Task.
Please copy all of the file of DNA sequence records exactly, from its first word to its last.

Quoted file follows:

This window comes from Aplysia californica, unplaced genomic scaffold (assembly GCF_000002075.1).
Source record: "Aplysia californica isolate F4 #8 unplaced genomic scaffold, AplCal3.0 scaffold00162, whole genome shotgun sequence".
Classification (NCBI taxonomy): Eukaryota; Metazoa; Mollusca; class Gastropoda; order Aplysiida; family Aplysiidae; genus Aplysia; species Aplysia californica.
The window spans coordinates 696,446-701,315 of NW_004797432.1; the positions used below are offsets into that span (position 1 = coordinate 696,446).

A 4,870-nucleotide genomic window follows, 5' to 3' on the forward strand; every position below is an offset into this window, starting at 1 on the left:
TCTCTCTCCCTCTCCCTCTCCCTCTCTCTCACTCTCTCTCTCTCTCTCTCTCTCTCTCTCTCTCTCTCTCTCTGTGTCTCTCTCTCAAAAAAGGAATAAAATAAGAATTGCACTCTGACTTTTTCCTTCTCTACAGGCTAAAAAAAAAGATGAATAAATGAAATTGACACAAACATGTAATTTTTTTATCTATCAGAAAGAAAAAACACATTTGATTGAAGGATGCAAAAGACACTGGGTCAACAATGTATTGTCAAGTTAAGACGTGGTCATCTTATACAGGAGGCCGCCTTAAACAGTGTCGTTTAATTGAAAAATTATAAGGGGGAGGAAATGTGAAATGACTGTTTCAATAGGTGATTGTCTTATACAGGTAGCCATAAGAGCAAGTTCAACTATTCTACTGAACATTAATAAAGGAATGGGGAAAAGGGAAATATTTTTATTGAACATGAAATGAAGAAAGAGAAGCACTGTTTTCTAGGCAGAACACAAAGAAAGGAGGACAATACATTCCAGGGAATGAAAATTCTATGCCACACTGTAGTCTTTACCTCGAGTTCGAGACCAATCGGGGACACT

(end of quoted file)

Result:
This window comes from Aplysia californica, unplaced genomic scaffold (assembly GCF_000002075.1).
Source record: "Aplysia californica isolate F4 #8 unplaced genomic scaffold, AplCal3.0 scaffold00162, whole genome shotgun sequence".
Classification (NCBI taxonomy): Eukaryota; Metazoa; Mollusca; class Gastropoda; order Aplysiida; family Aplysiidae; genus Aplysia; species Aplysia californica.
The window spans coordinates 696,446-701,315 of NW_004797432.1; the positions used below are offsets into that span (position 1 = coordinate 696,446).

A 4,870-nucleotide genomic window follows, 5' to 3' on the forward strand; every position below is an offset into this window, starting at 1 on the left:
TCTCTCTCCCTCTCCCTCTCCCTCTCTCTCACTCTCTCTCTCTCTCTCTCTCTCTCTCTCTCTCTCTCTCTCTGTGTCTCTCTCTCAAAAAAGGAATAAAATAAGAATTGCACTCTGACTTTTTCCTTCTCTACAGGCTAAAAAAAAAGATGAATAAATGAAATTGACACAAACATGTAATTTTTTTATCTATCAGAAAGAAAAAACACATTTGATTGAAGGATGCAAAAGACACTGGGTCAACAATGTATTGTCAAGTTAAGACGTGGTCATCTTATACAGGAGGCCGCCTTAAACAGTGTCGTTTAATTGAAAAATTATAAGGGGGAGGAAATGTGAAATGACTGTTTCAATAGGTGATTGTCTTATACAGGTAGCCATAAGAGCAAGTTCAACTATTCTACTGAACATTAATAAAGGAATGGGGAAAAGGGAAATATTTTTATTGAACATGAAATGAAGAAAGAGAAGCACTGTTTTCTAGGCAGAACACAAAGAAAGGAGGACAATACATTCCAGGGAATGAAAATTCTATGCCACACTGTAGTCTTTACCTCGAGTTCGAGACCAATCGGGGACACT